I rarely go into such adventures naively but in all honesty I had visions of being handed two tennis rackets to strap to my shoes. Fortunately technology has moved on since the tennis racket days.

After we had reached the top of the mountain on a ski lift we then set about strapping the very fancy looking lightweight plastic snowshoes, complete with some really vicious looking metal spikes, to our feet. Additionally we had snow poles for extra stability.

Upon setting off a I promptly fell over. It wasn’t as easy as it looked. Snow shoes do not stop the wearer from sinking into the snow, but instead they lessen the amount of sinking by dispersing weight. They work, but there is a technique to them and my first mistake had been to stand one snow shoe on the other and try and walk.

The Team for the day. The rest of the family were not man enough to snow shoe and instead went skiing on something called a “black run”…whatever the hell that is.

Once we had all shown a little aptitude for the simple act of putting one shoe in front of the other Jean-Marc took us away from the skiing area and into trees at the very top of the mountain. The snow was deep and the terrain was very up and down and again we all started to fall over. Fortunately deep slow is a great place to land, unless you didn’t do you coat up properly. I should probably point out that Claire had kindly brought my snow gear with her so I was not so stupid to venture into the deep snow in the lightweight summer jacket.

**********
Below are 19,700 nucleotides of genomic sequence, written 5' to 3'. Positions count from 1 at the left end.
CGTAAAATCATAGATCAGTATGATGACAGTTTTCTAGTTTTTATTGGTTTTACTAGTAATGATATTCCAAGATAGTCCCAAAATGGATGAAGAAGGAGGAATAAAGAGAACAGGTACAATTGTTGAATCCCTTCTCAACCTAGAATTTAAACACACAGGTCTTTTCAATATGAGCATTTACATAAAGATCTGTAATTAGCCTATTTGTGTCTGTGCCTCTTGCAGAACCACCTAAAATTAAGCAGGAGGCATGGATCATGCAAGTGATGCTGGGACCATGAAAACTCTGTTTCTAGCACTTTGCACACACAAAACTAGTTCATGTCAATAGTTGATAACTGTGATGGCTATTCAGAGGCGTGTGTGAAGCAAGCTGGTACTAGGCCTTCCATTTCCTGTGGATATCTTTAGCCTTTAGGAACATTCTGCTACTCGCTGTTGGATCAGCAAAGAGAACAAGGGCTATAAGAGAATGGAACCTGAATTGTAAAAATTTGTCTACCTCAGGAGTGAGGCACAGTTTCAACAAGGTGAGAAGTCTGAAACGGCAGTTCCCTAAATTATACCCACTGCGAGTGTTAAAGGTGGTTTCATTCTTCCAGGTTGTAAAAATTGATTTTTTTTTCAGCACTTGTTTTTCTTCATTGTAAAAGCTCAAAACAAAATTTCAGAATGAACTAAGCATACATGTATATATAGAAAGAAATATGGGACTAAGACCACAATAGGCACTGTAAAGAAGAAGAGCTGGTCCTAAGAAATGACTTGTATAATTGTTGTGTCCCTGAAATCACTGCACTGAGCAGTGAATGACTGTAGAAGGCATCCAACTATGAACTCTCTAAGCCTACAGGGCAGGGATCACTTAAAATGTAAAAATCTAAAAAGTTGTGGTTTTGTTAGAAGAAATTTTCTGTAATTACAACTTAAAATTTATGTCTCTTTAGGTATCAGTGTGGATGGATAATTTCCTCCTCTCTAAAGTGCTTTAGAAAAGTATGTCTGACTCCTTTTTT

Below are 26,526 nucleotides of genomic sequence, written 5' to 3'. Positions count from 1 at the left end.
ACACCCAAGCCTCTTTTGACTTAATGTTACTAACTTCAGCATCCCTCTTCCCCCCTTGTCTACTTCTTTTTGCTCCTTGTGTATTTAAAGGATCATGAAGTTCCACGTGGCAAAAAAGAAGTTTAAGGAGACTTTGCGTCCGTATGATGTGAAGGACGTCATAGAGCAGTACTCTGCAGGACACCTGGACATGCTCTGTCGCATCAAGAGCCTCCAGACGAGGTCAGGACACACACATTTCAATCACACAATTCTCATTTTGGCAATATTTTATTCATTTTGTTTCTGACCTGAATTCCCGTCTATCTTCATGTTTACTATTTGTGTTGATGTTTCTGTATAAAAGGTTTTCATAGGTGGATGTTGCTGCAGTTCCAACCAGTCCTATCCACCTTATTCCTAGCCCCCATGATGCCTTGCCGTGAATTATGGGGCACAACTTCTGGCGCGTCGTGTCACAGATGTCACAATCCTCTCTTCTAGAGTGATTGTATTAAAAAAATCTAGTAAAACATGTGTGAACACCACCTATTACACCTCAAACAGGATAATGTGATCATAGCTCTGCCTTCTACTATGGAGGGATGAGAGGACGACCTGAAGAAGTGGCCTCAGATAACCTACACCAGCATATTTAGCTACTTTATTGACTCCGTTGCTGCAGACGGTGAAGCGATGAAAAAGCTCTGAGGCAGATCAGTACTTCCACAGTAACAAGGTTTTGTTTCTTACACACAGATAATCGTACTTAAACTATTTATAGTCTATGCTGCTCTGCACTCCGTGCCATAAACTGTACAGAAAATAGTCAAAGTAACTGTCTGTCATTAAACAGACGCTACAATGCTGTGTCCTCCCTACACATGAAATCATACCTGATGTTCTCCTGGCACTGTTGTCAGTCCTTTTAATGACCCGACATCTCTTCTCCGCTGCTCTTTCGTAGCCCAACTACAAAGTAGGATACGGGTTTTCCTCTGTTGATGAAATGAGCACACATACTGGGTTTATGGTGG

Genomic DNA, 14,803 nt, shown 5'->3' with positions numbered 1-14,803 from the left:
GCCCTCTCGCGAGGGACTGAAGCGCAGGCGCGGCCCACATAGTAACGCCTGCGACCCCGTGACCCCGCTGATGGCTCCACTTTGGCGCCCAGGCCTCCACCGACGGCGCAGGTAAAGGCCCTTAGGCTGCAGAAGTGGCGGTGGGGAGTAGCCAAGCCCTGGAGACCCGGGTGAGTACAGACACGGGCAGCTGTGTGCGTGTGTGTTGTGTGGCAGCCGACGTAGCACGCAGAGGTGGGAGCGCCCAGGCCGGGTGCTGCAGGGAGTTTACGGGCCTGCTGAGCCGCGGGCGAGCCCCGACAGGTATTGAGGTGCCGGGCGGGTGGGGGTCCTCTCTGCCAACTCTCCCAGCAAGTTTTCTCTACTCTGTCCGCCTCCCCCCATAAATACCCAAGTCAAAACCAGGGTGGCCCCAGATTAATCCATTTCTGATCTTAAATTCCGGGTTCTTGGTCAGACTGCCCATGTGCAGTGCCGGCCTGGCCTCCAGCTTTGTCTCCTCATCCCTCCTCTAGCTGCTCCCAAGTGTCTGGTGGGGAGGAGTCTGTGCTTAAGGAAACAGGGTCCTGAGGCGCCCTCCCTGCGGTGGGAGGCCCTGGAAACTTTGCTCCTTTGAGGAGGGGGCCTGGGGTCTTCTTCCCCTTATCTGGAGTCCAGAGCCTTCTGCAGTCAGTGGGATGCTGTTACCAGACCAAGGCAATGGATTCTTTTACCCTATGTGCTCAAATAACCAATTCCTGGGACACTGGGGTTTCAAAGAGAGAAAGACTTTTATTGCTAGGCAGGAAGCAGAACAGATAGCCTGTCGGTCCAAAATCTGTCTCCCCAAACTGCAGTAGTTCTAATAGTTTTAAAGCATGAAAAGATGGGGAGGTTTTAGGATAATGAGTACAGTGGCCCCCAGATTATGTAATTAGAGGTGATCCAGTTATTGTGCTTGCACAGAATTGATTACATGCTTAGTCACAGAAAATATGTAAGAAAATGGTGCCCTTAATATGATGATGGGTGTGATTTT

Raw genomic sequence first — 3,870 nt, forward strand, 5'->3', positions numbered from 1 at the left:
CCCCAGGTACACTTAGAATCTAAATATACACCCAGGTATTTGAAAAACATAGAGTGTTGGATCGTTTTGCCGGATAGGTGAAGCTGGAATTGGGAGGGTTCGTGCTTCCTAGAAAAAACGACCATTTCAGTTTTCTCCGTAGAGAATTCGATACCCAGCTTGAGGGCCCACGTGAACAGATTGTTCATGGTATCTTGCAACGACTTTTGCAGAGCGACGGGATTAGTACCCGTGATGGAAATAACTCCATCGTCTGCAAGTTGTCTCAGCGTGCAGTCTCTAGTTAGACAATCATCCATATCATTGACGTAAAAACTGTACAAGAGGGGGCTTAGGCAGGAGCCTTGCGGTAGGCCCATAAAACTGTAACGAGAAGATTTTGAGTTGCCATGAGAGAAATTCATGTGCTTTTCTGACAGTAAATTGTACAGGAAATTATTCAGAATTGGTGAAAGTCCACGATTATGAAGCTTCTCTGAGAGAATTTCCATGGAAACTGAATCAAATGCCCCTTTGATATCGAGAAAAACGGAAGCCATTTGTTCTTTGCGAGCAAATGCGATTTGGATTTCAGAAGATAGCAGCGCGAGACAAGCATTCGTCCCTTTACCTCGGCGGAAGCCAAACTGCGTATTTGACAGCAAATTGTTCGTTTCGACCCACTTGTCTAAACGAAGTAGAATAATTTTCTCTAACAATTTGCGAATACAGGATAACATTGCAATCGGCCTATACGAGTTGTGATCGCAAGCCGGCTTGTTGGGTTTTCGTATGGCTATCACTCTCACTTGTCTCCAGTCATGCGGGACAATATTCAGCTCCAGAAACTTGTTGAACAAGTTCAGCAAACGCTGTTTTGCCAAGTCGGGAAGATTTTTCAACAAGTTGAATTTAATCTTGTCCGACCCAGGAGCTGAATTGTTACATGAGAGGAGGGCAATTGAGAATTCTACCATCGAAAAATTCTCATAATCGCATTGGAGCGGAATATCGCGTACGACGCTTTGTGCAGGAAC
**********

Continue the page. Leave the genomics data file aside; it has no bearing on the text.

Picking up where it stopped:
Our first test, which was soon to become extremely relevant, was to descend a steep slope. Jean-Marc explained the technique, which was to essentially dig our heels into the slope in order to almost create steps into the snow. I got the hang of this immediately and got up a head of steam but then collapsed head first down the slope when I sunk into a bush which was hidden under the snow. Claire and her parents were faring much the same, mostly looking capable before being undone by deep snow, or hidden objects like bloody great rocks or fallen trees.

I told you any idiot could take decent photos in the Alps. Note the layer of cloud above the valley and then mountains in the background.